Interactions between the atoms are set by the s-wave scattering length as, which we adjust by applying a magnetic field close to the broad Feshbach resonance of 6Li around 830 G. The scattering length is increased from as ≈ 350aB during evaporation, with aB being the Bohr radius, to as ≈ 1,310aB in the final configuration. The resulting system is described by the Fermi–Hubbard model and an additional potential offset Δ. Our parameters are the repulsive on-site interaction U = h × 4.29(10) kHz, tunnelling \({\widetilde{t}}_{\parallel }=h\times 78(10)\) Hz and \({\widetilde{t}}_{\perp }=h\times 303(23)\) Hz and the offset Δ ≈ 0.5U or Δ = 0 depending on the configuration (mixD or standard). As \(U/{\widetilde{t}}_{\perp },U/{\widetilde{t}}_{\parallel }\ge 14\), the system can be effectively described by the tJ model (see also ‘From the Fermi–Hubbard to the tJ model’). Note that we use \({\widetilde{t}}_{\perp },\,{\widetilde{t}}_{\parallel }\) for the tunnelling parameters in the Hubbard model, and t, t in the tJ model. Along the legs, the tunnel coupling is independent of Δ and is \({t}_{\parallel }={\widetilde{t}}_{\parallel }=h\times 78(10)\) Hz, yielding a spin exchange of J = h × 5.7(1.5) Hz. Along the rungs, the mixD system (Δ/U ≈ 0.5) yields t = 0 and an enhanced spin exchange J = h × 114(42) Hz. Without the potential offset, that is, in the standard system (Δ = 0), tunnelling is unaffected, leading to \({t}_{\perp }={\widetilde{t}}_{\perp }=h\times 303(23)\) Hz and J = h × 86(13) Hz.

Potential offset calibration

We realize the mixD system by applying a local spin-independent light shift Δ to one of the legs on each ladder. The amplitude is directly proportional to the light intensity, which is controlled by the DMD. Calibration of the offset is performed by running the experimental sequence described above for different light intensities, and measuring the density of doubly occupied sites (doublons) in the system. An increase of doublons is seen when Δ ≈ U, that is, when the lowest band of the upper leg becomes resonant with the interaction band of the lowest leg (Extended Data Fig. 2). This calibration was repeated several times throughout data collection, with typical shift of the doublon peak of around 10%. We attribute these calibration differences to drifts in the beam shape of the light that is sent to and diffracted from the DMD, yielding an overall estimation of the uncertainty on Δ of about ±15%. Such uncertainty in Δ is not critical for realizing a mixD setting and mostly influences the value of J.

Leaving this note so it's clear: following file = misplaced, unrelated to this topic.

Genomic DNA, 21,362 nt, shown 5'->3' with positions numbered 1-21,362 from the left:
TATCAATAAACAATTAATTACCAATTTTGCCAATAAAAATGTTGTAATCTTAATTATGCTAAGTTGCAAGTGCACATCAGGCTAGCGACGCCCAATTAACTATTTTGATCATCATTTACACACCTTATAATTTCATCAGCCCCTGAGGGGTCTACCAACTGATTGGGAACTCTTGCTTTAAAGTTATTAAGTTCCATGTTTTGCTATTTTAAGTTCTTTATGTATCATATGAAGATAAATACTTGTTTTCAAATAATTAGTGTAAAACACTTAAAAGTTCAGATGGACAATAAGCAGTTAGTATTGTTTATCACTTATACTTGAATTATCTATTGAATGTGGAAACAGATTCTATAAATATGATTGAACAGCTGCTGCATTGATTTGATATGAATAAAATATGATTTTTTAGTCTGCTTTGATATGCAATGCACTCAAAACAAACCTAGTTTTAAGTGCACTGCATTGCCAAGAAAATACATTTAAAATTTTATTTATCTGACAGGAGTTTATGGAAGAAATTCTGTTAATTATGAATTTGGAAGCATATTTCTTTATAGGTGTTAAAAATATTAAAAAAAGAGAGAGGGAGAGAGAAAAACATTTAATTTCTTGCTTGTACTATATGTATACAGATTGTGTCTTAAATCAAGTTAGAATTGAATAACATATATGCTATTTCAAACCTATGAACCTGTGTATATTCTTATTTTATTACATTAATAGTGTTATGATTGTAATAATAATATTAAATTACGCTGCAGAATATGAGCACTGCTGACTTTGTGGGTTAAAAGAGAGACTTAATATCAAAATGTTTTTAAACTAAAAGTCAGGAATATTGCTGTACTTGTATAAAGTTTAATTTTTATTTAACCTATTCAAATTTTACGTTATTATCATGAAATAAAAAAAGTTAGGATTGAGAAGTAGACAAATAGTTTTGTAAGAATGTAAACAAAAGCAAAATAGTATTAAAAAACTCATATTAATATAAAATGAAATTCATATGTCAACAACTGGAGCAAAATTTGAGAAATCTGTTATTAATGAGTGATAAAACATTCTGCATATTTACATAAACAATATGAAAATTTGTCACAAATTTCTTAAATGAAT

Suppression of rung tunnelling

The potential offset \(\varDelta \gg {\widetilde{t}}_{\perp }\) between the two legs shifts the energy levels between neighbouring sites and thus suppresses tunnelling along the rungs47. Doublon–hole pairs, however, become biased in the mixD system and appear predominantly as double occupancy on the leg with lower potential and corresponding empty site on the upper leg. Although in the standard system doublon–hole pairs along the rung appear with probability \(\propto {({\mathop{t}\limits^{ \sim }}_{\perp }/U)}^{2}\) (ref. 46), the potential offset in the mixD case lowers the energy difference between the singly occupied state and the doublon–hole pair to U − Δ. This effect can be seen in the density of the mixD system in Fig. 1c. In Extended Data Fig. 3, we plot the same data after removing ladders containing double occupancies. The density imbalance mostly disappears, indicating minimal tunnelling during preparation.


The data presented in the main text originate from two types of measurement: (1) charge-resolved and (2) spin-charge-resolved measurements. In both cases, the detection procedure starts by ramping the xy lattices to \(43\,{E}_{{\rm{R}}}^{xy}\) within 250 μs, effectively freezing the occupation configuration. In the case of spin-resolved measurements (2), a Stern–Gerlach sequence separates the two spin species into two neighbouring planes of the vertical superlattice, which are then separated by 21 μm from one another using the charge pumping technique described in ref. 38. Finally, fluorescence images are taken using Raman sideband cooling in our dedicated pinning lattice with an imaging time of 1 s (ref. 50). For a charge-only measurement (1), only one plane is populated by atoms, whereas in the case of a fully resolved measurement (2) two planes are populated by the two different spin species. The fluorescence light of the atoms is then collected through a high-resolution objective and imaged onto a camera. For a fully spin-resolved measurement (2), the fluorescence of both planes is collected simultaneously and imaged on the camera, allowing the reconstruction of the atomic distribution of both spins with a single exposure. A charge-only measurement only allows the reconstruction of the atomic configuration, without any spin information.